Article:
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GG will sign, no need for concern

GG will sign, no need for concern

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It is no cause for concern that His Excellency the Governor General Sir Frederick Ballantyne has not yet signed the amendment to the Criminal Procedure Code of St. Vincent and the Grenadines, says Prime Minister Dr. Ralph Gonsalves.{{more}}

Gonsalves, at a press conference on Wednesday, February 9, at Cabinet Room, said as a result of the constitutional system that is in place in St. Vincent and the Grenadines, the bill, which was passed in Parliament on January 28, will eventually be signed.

“Parliament enacts the bill. The bill is then signed (or) assented to, as is said, by the Governor General. Then it becomes operationalized when published in the Gazette,” said Gonsalves.

“We do not have in St. Vincent and the Grenadines a monarchical system where there is an ancient monarch, or the Governor General, [who] is a representative of an ancient monarch which has the power to undo the will of Parliament,” the Prime Minister added.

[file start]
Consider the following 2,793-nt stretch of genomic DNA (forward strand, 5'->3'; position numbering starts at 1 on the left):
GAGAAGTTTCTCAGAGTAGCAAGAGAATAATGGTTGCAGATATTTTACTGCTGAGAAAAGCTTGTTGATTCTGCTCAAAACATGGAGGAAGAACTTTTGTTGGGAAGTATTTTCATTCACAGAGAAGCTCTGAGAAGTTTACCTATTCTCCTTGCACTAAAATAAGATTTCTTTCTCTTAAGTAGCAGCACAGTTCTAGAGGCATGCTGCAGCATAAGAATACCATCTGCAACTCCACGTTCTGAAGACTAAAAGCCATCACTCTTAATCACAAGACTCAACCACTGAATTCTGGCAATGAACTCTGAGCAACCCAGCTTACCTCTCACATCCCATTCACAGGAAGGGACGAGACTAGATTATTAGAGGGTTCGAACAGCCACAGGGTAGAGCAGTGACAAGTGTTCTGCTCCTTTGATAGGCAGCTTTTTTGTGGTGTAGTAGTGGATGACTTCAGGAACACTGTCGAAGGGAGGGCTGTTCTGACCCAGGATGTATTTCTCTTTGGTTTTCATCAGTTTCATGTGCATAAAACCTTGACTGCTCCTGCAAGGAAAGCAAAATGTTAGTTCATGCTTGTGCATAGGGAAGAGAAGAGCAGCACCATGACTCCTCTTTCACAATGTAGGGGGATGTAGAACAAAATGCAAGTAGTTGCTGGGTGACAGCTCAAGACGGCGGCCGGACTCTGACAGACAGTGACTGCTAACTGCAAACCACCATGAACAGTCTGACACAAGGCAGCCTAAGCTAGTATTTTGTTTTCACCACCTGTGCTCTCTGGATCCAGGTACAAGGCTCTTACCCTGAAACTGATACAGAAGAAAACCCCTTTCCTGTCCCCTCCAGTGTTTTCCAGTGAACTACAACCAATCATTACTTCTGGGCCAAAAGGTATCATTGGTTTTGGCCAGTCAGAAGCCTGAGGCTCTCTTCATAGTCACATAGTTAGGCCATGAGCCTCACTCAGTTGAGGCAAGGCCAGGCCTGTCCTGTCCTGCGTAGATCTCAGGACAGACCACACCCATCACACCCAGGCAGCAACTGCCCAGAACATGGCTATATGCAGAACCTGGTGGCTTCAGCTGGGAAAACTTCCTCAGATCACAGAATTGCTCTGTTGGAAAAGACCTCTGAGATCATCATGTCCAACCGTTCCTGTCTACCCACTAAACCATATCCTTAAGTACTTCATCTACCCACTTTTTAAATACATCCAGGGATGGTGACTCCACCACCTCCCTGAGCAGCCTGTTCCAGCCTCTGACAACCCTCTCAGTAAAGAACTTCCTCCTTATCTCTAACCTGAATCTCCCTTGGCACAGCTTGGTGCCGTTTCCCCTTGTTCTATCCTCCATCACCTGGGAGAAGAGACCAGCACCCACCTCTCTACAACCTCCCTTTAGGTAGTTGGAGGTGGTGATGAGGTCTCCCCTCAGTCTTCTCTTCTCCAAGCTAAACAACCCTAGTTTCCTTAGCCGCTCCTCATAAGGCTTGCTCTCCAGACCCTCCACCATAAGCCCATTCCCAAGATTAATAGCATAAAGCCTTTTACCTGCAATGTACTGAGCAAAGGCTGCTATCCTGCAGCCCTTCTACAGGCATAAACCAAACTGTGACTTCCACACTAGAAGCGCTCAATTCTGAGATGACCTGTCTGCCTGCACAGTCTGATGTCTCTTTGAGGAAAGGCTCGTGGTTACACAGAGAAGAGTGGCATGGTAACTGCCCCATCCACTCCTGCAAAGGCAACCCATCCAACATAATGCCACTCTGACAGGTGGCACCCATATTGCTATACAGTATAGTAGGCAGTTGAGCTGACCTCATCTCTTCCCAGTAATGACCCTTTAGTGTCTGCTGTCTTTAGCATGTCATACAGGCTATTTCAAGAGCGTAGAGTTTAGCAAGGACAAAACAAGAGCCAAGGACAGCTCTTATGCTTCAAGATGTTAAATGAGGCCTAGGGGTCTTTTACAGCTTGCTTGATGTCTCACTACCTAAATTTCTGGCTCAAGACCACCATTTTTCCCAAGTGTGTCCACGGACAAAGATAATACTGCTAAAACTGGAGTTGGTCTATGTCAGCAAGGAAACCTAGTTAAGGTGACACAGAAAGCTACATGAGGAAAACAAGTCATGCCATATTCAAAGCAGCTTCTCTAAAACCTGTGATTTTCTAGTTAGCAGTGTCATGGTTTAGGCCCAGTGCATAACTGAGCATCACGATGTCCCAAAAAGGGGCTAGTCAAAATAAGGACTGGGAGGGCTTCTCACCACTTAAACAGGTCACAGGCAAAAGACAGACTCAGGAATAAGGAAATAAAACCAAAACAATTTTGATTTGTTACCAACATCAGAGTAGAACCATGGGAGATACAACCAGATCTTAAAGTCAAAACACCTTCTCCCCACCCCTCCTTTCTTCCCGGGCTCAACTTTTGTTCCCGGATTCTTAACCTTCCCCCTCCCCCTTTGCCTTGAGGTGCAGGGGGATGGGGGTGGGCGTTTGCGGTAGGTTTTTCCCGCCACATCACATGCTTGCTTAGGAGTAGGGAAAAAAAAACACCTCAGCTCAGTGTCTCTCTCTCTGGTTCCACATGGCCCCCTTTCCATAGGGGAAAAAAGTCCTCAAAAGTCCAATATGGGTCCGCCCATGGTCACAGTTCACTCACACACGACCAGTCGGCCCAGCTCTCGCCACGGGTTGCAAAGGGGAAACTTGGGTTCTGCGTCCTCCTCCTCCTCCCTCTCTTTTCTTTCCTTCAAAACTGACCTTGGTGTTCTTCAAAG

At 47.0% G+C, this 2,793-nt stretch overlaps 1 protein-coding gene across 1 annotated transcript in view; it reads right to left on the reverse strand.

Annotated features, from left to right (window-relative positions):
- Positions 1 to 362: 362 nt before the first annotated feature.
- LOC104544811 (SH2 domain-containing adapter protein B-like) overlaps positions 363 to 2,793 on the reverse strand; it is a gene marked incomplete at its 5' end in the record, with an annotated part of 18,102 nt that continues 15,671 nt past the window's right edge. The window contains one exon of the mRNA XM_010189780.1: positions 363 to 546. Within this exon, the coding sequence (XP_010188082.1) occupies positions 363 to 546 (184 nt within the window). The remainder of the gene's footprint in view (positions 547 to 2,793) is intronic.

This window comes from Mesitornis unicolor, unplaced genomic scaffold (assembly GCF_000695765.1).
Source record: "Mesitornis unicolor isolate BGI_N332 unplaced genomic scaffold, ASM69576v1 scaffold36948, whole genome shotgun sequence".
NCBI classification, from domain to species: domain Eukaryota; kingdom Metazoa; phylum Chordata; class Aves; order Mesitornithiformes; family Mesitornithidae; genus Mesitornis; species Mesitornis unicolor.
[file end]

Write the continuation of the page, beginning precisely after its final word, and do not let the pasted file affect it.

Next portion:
Following the passage of the bill, Opposition leader Arnhim Eustace indicated that he had written to Sir Frederick and had appealed to him not to sign the bill into law, which requires that persons seeking to file private criminal complaints first seek permission from the Director of Public Prosecution.

The Prime Minister said that this move by Eustace was in vain.

“When Mr. Eustace says that he has written the Governor General to [ask him] not to sign the bill, does he really expect in a constitutional monarchy that a Governor General in St. Vincent, or in the case in the United Kingdom the queen, would do other than sign the bill?

“So you raise these forlorn hopes all the time and people will say ‘Ah yes, let’s wait’ and then when the Governor General signs it, you then attack him,” said Gonsalves.

Gonsalves said the Opposition must understand what the Constitution says.

“It’s as simple as that,” he contended.

“The People elect a Parliament; we have a representative democracy. The Parliament has passed a law. When the bill is assented to, if you think as a citizen that the Act offends the Constitution, bring a constitutional motion,” the Prime Minister advised.

Gonsalves remarked that no one has said that the Bill has offended the Constitution and that he was surprised as to the persons who were protesting the Bill’s passage.

“When they say the Bill takes away a pre-existing right which you have; that’s not true. The Bill puts in place a procedural safeguard to prevent abuse, and if you don’t agree with the DPP, go for judicial review,” he further stated.(JJ)

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